Research shows that the ability to anticipate safety-critical situations is predictive of safe performance in traffic. Thus far, hazard anticipation training has been developed mainly for car drivers. These training programs may not be appropriate for cyclists who are exposed to different types of hazards. This study aimed to develop a PC-based hazard anticipation training for experienced cyclists, and evaluate its short-term effectiveness using hazard anticipation tests. Sixty-six electric bicycle users completed either a hazard anticipation training or a control intervention. The hazard anticipation training consisted of videos divided into two modules (instructions and practice) and was designed using various evidence-based hazard anticipation educational methods such as a ‘What happens next?’ task, expert commentary, performance feedback, and analogical transfer between hazardous traffic situations. The evaluation of the training showed that cyclists from the training group identified hazards faster compared to the control group cyclists, but no significant difference was found in the number of detected hazards between the two groups. The training had a small positive effect on cyclists’ prediction accuracy at safety-critical intersection situations. No effect was found on perceived danger and risk in hazardous traffic situations. Our results suggest that experienced cyclists’ hazard anticipation skills can be improved with the developed PC-based training. Future research should evaluate the retention and transfer of learned skills.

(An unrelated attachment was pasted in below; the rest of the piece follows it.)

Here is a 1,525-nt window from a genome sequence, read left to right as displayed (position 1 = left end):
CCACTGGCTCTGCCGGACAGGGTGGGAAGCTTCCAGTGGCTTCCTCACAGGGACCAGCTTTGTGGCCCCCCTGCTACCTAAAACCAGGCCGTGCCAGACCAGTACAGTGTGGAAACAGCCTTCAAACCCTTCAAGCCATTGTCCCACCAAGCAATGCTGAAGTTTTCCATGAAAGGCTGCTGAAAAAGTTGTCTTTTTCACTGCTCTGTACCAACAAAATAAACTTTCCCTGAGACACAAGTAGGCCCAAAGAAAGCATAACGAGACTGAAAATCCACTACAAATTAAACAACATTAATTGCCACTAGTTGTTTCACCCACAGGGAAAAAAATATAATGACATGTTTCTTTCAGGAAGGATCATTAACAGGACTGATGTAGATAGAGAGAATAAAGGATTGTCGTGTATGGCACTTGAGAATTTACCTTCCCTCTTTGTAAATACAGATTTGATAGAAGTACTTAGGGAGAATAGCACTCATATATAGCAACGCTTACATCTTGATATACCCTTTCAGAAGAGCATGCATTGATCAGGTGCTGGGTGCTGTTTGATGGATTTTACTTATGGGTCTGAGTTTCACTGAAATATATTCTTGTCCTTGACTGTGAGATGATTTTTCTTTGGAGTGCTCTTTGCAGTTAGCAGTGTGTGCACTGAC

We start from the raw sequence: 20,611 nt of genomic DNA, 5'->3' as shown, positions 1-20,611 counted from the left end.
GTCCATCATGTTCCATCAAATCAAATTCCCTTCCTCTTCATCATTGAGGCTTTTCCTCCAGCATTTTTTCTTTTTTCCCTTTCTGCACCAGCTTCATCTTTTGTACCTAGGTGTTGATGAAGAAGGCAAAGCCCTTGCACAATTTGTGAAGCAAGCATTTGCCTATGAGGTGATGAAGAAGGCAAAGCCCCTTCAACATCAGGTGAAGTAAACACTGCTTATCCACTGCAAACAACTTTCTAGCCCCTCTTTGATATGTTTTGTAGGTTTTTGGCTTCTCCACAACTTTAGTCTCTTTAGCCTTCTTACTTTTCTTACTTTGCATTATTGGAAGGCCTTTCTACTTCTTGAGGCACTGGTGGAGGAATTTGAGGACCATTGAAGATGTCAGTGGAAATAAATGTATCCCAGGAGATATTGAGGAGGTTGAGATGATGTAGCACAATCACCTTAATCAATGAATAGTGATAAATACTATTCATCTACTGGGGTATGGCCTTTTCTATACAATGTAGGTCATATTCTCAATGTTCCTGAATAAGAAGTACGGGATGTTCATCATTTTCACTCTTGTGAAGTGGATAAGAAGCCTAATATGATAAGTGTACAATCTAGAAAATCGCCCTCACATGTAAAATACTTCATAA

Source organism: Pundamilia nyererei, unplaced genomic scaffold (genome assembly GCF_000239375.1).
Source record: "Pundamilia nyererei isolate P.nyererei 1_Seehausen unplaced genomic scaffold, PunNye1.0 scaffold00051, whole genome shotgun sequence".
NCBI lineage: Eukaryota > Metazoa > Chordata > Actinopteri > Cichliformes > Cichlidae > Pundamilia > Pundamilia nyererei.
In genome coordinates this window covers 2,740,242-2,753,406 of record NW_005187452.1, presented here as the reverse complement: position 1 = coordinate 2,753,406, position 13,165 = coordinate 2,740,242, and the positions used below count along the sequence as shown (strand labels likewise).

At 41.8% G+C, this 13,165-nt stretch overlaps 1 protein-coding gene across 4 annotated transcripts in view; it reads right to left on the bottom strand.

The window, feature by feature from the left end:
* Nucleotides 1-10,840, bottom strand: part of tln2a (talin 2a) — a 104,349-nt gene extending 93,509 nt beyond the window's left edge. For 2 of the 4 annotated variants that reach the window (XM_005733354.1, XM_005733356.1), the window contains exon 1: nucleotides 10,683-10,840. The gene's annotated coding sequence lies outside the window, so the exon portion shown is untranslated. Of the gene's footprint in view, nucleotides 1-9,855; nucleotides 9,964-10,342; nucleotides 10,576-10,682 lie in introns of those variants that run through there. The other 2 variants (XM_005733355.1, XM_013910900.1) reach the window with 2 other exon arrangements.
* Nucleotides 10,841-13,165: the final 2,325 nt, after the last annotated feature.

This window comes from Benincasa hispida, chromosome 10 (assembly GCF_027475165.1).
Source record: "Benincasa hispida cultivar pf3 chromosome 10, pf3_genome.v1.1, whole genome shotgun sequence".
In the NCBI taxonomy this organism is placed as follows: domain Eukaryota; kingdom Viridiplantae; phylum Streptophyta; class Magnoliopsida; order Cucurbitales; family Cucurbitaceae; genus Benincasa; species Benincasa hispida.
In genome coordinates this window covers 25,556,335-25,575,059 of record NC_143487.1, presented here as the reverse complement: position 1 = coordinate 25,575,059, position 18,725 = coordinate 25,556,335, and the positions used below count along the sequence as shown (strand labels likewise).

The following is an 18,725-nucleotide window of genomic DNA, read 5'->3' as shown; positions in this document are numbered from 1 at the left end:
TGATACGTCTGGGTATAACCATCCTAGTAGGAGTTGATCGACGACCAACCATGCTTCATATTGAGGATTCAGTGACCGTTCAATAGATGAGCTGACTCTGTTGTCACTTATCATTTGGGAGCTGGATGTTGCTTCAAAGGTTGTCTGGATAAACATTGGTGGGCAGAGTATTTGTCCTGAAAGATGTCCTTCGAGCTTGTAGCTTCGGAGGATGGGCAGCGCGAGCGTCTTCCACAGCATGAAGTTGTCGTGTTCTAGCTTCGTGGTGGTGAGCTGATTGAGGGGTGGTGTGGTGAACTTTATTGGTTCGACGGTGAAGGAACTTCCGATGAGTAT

PC-based hazard anticipation training for experienced cyclists: Design and evaluation